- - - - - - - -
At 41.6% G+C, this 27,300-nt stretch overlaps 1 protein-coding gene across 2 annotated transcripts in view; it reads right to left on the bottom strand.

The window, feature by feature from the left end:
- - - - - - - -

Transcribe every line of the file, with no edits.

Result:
At 41.6% G+C, this 27,300-nt stretch overlaps 1 protein-coding gene across 2 annotated transcripts in view; it reads right to left on the bottom strand.

The window, feature by feature from the left end: